GOVERNMENT troops seized nearly P80 million in cold cash and checks inside a house in strife-torn Marawi City, the military confirmed yesterday.
Brig. Gen. Restituto Padilla, Armed Forces spokesman, said members of Marine Corps units stumbled on the funds in a house near the Mapandi Bridge on Monday afternoon.
Padilla said the find consisted of P52.2 million in cash, and checks amounting to P27 million.
Allegedly, the house was used by the terrorist Maute group to position a machine gun.
“[The money and checks were] duly secured and turned over to [the] headquarters [of] Task Force Marawi for safekeeping,” Padilla said.
The military confirmed the find even as it claimed that slackening of fire is now being noted in the remaining Maute group positions in Marawi, adding that resistance among the remaining terrorists is now considerably less compared to the first few days of fighting.
The conflict in Marawi City started when government security troops tried to arrest Abu Sayyaf leader Isnilon Hapilon, an ally of the terrorist band, in May 23.
“That (lessening of resistance and lower of volume of fire) means that they are low on supply, low on everything,” Padilla said.
Despite this observation, the AFP spokesperson declined to give estimate on the number of the remaining Maute group terrorists and the timeline on when the lawless group would be totally neutralized and Marawi cleared and ready again for civilian living.
“(It) depends on the ground commander, it’s not on us, we will wait for the ground commander’s assessment of the situation,” he said.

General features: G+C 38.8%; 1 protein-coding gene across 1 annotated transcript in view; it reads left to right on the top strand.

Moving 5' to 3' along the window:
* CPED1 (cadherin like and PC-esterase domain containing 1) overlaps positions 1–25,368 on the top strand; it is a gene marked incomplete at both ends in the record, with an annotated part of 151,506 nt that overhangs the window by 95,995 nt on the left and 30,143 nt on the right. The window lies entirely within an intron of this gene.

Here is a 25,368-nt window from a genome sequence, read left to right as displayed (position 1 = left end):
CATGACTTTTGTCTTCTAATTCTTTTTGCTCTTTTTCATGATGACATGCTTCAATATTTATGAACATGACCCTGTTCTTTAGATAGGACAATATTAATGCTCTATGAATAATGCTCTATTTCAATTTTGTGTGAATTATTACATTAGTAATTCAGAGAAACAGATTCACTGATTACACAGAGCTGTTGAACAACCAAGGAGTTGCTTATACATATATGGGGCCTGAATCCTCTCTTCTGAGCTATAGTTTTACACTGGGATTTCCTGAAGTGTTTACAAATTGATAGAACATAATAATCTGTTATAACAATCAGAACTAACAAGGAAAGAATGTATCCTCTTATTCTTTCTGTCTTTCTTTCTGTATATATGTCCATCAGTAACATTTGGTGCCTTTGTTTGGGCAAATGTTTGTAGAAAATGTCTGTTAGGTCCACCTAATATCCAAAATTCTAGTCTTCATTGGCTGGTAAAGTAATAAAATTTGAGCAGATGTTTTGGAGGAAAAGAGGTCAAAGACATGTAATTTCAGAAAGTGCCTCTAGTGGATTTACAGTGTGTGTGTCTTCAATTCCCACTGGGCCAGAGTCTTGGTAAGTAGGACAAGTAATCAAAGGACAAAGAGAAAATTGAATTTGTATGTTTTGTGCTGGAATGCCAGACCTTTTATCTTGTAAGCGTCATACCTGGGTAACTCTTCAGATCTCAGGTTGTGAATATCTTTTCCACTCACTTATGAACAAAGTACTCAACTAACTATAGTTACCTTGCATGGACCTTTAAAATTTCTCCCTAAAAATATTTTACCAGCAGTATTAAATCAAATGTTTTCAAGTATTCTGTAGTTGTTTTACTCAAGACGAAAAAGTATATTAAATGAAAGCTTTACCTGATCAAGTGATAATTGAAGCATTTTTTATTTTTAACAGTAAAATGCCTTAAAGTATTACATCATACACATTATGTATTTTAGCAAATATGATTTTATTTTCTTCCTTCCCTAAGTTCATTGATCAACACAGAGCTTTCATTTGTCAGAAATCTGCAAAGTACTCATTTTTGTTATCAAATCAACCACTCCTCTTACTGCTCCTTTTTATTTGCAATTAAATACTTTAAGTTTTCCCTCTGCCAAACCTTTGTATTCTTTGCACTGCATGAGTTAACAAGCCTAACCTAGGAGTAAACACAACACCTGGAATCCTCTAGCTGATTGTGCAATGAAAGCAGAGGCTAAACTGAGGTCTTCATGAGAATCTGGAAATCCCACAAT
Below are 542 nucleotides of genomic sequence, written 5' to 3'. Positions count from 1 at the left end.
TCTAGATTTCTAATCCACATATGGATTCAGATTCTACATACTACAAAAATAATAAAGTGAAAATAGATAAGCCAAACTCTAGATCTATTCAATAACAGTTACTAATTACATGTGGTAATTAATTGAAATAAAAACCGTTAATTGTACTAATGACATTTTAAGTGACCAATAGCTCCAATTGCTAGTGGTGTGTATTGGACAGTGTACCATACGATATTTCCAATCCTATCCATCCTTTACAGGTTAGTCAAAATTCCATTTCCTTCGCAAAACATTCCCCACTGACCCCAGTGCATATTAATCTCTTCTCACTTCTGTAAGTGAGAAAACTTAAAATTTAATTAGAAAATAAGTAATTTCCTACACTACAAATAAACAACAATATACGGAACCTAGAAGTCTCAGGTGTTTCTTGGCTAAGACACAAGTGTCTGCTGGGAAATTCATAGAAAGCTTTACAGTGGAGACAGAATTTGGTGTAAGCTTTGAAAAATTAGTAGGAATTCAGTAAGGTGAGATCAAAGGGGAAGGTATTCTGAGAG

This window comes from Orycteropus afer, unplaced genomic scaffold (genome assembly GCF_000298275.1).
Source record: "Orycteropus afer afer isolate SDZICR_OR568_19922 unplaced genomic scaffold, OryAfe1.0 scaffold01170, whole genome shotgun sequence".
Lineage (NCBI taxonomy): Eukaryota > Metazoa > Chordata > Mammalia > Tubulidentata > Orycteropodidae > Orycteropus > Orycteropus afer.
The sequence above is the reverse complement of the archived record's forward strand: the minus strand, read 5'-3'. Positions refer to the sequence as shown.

At presstime, Maute group losses are now at 120 members, government security forces at 38, civilians executed at 20,98 firearms recovered and 1,467 civilians rescued from the hands of the terrorists.
Meanwhile, the military said it would be tracing the source of the Maute group’s high-powered firearms and ammunition once Marawi City has been cleared of terrorists.
“On the firearms they are using against government security troops, it looks like they have stockpiled them for some time, and we have captured a lot of them in the past few days. We will know where they acquired them once our investigation starts,” Padilla said.
While he did not identify any possible supplier, Padilla said they are not discounting the possibility that the group’s weapons and ammunition were sourced from the black market or from rogue government security force personnel.
Padilla said some of the weapons could have even come from police and jail facilities that the terrorists attacked, looted and set afire after freeing the prisoners last week. (pna)